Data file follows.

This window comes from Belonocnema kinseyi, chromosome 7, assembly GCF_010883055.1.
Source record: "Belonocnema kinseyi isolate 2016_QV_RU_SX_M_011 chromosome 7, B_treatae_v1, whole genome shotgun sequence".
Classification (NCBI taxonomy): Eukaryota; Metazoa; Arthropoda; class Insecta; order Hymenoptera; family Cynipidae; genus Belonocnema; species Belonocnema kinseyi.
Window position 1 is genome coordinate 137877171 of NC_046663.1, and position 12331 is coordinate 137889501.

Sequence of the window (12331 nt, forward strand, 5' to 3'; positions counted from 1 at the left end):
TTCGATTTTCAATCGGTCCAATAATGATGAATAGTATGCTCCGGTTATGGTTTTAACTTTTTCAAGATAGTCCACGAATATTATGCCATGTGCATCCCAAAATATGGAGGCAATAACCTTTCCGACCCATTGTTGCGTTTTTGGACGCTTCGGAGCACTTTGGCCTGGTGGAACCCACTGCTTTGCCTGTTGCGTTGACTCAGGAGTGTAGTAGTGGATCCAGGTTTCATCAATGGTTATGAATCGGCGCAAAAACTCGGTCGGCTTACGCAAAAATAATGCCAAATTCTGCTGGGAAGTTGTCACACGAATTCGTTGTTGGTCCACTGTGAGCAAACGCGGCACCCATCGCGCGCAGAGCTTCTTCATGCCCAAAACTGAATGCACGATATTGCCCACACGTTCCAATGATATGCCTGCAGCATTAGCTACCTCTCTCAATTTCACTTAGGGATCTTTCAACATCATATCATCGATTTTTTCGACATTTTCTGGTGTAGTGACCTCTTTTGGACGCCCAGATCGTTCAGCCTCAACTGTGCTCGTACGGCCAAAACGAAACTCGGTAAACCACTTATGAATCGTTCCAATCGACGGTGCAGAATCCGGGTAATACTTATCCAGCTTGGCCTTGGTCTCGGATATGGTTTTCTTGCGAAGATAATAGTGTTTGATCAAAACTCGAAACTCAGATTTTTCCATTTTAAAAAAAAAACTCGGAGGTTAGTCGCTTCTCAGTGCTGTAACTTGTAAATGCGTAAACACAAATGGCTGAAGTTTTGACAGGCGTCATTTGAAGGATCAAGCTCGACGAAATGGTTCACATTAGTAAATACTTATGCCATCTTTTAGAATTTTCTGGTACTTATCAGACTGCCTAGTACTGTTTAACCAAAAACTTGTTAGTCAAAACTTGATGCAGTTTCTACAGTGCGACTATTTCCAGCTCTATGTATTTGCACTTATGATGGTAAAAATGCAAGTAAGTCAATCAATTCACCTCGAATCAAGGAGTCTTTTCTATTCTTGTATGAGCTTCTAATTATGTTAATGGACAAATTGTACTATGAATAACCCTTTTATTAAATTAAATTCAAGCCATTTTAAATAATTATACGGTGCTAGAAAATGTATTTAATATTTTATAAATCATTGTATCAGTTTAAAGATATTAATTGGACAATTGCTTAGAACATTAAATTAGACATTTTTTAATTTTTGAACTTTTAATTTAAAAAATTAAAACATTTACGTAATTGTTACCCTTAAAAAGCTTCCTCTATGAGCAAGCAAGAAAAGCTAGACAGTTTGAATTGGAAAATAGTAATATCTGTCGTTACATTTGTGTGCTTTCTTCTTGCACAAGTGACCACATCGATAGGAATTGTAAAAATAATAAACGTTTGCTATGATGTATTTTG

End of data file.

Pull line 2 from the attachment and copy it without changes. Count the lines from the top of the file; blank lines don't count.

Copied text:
Source record: "Belonocnema kinseyi isolate 2016_QV_RU_SX_M_011 chromosome 7, B_treatae_v1, whole genome shotgun sequence".